ANA 2008

General Mills CMO Cheerleads for 'Brand Champions'

Addicks Stresses Importance of Consumer Input

By Published on .

ORLANDO, Fla. ( -- The first thing marketers need to do upon returning from the Association of National Advertisers conference? Make sure you know who your brand champions are, instructed Mark Addicks, chief marketing officer at General Mills.
Mark Addicks
Mark Addicks Credit: Art Beaulieu

In the past, General Mills had been more internally than externally focused. But looking outside the company has helped it brand better, he said, citing its acquisition of Pillsbury as a catalyst for rethinking best practices. That acquisition nearly a decade ago forced the marketer to "kick open the windows and rethink this thing called branding."

Consumer composite
One result is that General Mills has been defining a "brand champion" for each of its labels. That fictional champion is given a face and a name -- Josh, for example, in the case of Fruit by the Foot -- and embodies the target consumer's worldview, habits, likes and dislikes.

"Working with our brand champions is less about us getting [consumers] to believe something and more about us enabling them to tell us where the brand should go, what it should be, what role it plays in their life," Mr. Addicks said. "Open up these brands, and let consumers tell you, 'Here's where you can go, here's what you can say, here's what you should be doing.'"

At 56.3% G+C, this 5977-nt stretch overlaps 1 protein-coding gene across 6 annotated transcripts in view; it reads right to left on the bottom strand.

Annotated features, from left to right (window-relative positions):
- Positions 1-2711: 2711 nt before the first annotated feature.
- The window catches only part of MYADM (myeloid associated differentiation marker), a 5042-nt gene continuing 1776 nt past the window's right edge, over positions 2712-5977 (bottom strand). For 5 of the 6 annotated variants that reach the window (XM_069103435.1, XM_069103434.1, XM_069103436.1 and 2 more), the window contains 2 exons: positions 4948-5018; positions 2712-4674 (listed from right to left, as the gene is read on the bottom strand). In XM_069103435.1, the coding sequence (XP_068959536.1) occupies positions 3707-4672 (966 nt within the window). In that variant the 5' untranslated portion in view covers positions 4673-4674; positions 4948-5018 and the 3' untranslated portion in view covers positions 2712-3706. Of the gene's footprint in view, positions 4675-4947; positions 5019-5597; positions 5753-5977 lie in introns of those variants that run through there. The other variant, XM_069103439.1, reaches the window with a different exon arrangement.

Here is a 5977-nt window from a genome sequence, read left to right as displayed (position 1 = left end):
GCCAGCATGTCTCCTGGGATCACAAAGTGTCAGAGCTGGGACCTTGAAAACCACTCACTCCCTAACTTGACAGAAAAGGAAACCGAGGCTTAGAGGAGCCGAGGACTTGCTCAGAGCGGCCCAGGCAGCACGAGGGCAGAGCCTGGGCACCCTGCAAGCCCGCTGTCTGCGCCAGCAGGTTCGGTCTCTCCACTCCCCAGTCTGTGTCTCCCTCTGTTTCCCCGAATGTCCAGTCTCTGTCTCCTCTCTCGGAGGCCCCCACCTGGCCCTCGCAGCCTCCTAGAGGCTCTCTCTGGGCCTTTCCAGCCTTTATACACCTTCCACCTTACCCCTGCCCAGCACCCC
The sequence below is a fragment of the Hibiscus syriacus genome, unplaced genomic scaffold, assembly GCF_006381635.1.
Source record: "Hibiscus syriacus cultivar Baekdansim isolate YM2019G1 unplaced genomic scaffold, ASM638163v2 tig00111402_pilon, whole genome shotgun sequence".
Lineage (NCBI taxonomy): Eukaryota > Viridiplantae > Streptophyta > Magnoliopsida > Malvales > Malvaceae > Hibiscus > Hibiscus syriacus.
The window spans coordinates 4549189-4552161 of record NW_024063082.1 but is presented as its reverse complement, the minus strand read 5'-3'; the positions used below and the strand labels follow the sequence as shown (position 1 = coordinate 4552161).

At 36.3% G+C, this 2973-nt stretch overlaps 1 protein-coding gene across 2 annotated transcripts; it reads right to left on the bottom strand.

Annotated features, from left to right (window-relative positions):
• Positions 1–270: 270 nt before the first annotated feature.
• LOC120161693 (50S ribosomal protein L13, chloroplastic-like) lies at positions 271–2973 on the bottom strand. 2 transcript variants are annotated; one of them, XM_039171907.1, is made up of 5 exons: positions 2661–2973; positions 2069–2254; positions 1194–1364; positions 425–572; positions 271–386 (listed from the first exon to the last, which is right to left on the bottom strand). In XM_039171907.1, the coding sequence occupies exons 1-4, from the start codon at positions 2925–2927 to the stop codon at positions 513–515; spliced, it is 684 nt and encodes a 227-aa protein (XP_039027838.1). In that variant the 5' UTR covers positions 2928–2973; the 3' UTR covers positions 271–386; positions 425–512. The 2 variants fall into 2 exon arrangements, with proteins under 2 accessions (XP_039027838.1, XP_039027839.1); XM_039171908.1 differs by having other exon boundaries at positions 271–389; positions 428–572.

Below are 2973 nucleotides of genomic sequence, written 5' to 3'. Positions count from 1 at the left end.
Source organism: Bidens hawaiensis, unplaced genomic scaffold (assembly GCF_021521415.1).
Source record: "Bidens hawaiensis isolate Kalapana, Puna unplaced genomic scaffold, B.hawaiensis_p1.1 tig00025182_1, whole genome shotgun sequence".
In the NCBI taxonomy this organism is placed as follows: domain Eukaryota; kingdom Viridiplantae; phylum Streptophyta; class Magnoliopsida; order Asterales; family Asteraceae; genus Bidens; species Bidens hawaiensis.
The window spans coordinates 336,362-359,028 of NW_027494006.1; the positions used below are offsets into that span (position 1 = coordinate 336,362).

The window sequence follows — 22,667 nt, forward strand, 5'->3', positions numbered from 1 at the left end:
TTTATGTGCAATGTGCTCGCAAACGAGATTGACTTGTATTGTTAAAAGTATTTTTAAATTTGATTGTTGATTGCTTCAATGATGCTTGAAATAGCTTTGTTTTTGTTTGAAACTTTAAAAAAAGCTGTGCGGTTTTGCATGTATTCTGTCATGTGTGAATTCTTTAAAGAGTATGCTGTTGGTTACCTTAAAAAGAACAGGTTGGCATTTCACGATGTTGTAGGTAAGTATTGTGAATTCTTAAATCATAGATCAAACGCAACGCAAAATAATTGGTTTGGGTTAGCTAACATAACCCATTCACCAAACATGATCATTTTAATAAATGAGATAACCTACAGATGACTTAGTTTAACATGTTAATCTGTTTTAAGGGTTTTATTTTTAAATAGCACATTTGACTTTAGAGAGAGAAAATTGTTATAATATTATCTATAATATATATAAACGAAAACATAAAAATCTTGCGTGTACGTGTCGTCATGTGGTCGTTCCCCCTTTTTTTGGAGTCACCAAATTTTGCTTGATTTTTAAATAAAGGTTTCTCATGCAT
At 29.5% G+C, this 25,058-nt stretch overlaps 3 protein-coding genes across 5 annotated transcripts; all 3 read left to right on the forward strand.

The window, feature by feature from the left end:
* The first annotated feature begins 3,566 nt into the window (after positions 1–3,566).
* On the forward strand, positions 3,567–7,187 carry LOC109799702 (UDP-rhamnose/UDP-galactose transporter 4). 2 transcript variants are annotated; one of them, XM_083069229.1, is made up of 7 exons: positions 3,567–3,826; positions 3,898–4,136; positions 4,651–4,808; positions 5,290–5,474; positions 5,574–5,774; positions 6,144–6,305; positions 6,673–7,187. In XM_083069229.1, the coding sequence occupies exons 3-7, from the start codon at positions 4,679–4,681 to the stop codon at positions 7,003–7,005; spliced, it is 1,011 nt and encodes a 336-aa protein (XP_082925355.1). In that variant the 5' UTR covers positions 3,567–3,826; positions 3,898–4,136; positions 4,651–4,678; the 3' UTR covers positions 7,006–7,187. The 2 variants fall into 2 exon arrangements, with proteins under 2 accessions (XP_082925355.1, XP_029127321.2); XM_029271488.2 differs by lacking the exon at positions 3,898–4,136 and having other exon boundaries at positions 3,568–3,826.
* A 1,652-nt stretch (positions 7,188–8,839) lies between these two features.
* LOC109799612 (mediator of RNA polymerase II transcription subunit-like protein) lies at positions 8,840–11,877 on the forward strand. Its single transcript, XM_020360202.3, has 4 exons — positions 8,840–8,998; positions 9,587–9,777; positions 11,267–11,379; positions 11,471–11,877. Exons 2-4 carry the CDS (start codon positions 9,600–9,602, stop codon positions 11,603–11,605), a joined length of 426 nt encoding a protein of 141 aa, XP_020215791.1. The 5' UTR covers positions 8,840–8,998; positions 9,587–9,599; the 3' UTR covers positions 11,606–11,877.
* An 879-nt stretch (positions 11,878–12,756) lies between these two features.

Mr. Addicks said that understanding its brand champions meant recognizing that Pillsbury consumers today are looking for a safe haven in a shaky economy. He previewed the first of a series of spots that will emphasize home and eating at home. The spot, "Home Is Calling," features people in a variety of settings clicking their heels in "Wizard of Oz" fashion. The spot closes around a little girl clicking her heels and opening her eyes to find herself at home with her family and a basket of warm crescent rolls on the table.

Redefining 'ad campaign'
Mr. Addicks, moreover, encouraged attendees to "challenge this notion of what a campaign is today." General Mills, for example, has been delving into the digital space with blogs that seek to engage consumers, as well as platforms like

The company has also been rethinking its packaging. "A lot of our packages might have come off a hardware-store shelf," he admitted. Not so today. Cascadian Farm packages now picture the Cascade Mountains in Washington. And Multi-Grain Cheerios' curved box -- a picture of a tape measure is wrapped around the middle -- hits home the message of weight management.
Most Popular
In this article: